The neighborhood bookstore for Phinney Ridge and Greenwood
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Sometimes you plan something for a while and start to forget that the thing you are planning is actually going to happen. Well, on Monday, after saying for months that we'd be opening the doors (actually, there's just one door) of Madison Books in December, we did, in fact, open the door! And people came in! And bought books! We had some early visitors from Phinney, and met many folks from our new neighborhood (both of whom are represented in the photo to the right). James is open full hours there (10-7 every day, 12-5 on Sundays) through Christmas Eve, and he has a well-chosen selection of books on hand and, like us, can order many more and get them in a few days. If you feel like adventuring down to the shores of Lake Washington, I'm sure he'd love to say hi. (I hope to get back there soon myself!)

This is the time of year I like to remind folks of something that's on my mind all year: our Phinney by Post and Phinney by Post Kids subscription programs. In each one, you (or the lucky person you subscribe) receive a carefully selected book every month (or every other month), either in the mail or wrapped up for pickup at our store (you may have seen them stacked behind the counter). For the grown-up plan, we specialize in older books, ones we think our readers don't know about but will be delighted to discover. As I've said many times, those are my favorite books to find, and my favorites to recommend, so choosing the books for Phinney by Post (and for Phinney by Post Kids, which features picture books, usually new ones) is the (self-assigned) task I love the best. I hope you don't mind my saying that I think both subscriptions make superb gifts for the readers, either near or far, in your life. (You can find out more about them on our website.)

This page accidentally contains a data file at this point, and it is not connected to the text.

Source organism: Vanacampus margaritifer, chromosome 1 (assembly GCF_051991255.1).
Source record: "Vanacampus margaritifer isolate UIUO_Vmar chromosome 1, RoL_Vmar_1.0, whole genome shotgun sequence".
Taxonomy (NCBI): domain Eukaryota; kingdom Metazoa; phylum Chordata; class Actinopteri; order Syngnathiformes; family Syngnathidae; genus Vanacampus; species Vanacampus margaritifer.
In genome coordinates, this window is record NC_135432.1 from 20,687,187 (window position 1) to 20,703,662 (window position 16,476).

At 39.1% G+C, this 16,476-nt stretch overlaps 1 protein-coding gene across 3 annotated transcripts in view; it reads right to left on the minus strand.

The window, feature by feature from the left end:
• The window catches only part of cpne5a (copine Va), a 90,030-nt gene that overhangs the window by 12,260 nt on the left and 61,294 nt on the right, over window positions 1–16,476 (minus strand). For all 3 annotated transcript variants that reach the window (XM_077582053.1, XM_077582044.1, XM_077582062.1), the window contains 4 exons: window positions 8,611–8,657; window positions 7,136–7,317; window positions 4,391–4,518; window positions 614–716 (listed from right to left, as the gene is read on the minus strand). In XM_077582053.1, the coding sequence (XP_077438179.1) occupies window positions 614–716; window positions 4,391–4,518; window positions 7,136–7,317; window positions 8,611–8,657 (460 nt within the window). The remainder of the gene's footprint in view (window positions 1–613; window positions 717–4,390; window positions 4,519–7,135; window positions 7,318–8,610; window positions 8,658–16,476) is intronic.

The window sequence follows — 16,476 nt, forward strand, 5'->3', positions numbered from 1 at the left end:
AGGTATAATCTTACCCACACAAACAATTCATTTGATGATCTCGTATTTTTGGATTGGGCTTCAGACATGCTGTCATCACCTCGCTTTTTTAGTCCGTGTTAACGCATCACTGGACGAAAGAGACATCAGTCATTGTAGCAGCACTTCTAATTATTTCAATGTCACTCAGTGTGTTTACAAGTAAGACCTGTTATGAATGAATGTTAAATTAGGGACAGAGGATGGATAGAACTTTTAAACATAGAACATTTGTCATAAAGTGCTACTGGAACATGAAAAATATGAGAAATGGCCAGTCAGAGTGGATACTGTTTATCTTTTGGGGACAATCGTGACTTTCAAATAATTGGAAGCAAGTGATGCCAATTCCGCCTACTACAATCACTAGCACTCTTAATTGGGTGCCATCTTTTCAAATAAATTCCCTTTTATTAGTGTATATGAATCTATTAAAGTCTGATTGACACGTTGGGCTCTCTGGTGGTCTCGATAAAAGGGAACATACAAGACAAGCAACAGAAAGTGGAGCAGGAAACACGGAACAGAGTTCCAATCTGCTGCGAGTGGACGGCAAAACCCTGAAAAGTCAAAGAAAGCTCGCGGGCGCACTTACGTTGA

And one last note before I shut down newslettering for the season to focus on the store (rather, stores!). Our New Book of the Week below is one many of you have been asking about, ever since the Seattle Times featured it a month or so ago. It's finally available and we just got a couple of boxes, some of which are already spoken for—they'll likely be the last ones we can get this season, so if you have it in mind as a gift, act soon. And there's one more special local book we've been asked about: Lines That Make Us: Stories from Nathan's Bus, by Nathan Vass. Do you know who Nathan is? If you ride the 5, you might: he's an extremely thoughtful and friendly Metro bus driver who keeps a wonderful blog that I've long hoped he'd turn into a book. Now he has, and he'll be dropping a couple dozen copies off here soon, hopefully in time for gift-giving too.